Abandoned by TimWalker

This is a promising start to what should be an engrossing series. Those who enjoy dramatizations of history, especially those with a particular interest in the turbulent fifth-century history of a pretty far-flung Northern outpost of the Roman Empire en route to becoming The British Isles, will find much to hold their interest in this short first novel in the Light in the Dark Ages series.

When the Roman garrisons made an orderly withdrawal from their province of ‘Britannia’ in 409-410 to help defend their home city against marauding armies of Goths getting ever nearer to the gates of Rome, the island was beset by invaders from the northern fringes of what we now know as Europe, while warring tribes of Britons struggled either to protect or to expand their borders. Tim Walker has ably researched the period, and his story is full of convincing incidental detail.

His intention is that the series will cover three generations of a family that must use its wit and skills to survive such a precarious and violent period of British history. Of course, he has only just begun to create his cast of characters, and is in the early stages of honing his craft as a writer who, like Hilary Mantel, is capable of bringing his landscapes to life, peopling them with believable, complex human beings struggling with occasionally divided loyalties and with different tribal and cultural affiliations, making them speak dialogue the reader always finds convincing.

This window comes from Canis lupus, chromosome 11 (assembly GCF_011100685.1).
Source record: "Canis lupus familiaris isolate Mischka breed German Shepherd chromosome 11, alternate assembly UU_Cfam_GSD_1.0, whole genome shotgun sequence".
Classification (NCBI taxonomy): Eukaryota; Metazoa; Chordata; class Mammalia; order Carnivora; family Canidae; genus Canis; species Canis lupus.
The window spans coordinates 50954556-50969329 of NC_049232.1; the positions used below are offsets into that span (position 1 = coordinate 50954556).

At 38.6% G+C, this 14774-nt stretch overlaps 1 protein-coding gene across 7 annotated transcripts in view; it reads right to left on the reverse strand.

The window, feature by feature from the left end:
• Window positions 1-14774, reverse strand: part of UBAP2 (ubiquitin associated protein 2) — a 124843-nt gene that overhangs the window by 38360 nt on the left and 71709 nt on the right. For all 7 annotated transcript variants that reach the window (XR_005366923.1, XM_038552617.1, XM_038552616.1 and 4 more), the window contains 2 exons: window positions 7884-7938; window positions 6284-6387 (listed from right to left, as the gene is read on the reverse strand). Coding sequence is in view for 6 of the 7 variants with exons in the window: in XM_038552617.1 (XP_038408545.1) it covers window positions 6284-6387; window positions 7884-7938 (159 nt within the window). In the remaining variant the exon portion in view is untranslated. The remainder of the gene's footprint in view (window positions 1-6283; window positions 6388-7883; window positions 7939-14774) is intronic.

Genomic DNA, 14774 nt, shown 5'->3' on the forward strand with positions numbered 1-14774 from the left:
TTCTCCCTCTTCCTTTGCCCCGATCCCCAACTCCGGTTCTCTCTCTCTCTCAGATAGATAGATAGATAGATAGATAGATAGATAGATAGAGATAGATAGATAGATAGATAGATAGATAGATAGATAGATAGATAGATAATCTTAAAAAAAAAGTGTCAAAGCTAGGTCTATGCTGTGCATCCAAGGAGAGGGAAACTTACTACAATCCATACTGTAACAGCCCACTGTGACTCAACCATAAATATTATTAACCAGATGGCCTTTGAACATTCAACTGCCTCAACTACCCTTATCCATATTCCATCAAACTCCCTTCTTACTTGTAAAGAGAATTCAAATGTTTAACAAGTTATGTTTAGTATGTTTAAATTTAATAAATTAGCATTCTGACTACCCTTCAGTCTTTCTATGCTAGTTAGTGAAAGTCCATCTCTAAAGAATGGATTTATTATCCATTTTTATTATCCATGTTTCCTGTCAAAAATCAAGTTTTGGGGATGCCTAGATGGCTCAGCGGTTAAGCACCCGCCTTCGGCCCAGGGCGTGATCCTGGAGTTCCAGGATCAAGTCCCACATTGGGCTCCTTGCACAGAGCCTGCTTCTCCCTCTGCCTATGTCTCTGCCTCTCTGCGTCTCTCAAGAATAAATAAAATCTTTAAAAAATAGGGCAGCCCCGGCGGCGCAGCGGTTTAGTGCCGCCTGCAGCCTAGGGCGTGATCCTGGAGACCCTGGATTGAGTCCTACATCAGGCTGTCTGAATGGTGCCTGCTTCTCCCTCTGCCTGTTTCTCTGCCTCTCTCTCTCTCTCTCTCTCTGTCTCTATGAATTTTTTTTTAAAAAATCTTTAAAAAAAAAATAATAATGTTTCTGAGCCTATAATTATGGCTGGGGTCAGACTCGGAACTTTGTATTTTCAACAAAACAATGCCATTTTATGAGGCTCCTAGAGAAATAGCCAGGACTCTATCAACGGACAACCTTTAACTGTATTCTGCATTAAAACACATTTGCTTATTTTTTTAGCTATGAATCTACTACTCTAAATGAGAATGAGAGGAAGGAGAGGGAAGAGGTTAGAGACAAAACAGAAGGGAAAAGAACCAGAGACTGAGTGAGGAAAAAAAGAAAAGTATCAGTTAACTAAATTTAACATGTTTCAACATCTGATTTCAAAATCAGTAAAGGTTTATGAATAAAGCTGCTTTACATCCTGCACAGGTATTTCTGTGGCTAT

The author has recently addressed the issues highlighted by one reviewer about the length and structure of some of the sentences in his first edition, the occasional difficulty a reader might have experienced when coming across the same pronoun more than once in a particular paragraph referring to different people, and the very occasional use or non-use of punctuation leading to unintended ambiguity. He has now uploaded a revised version, and there is plenty of evidence that his writing style will only become more assured and polished as the series progresses.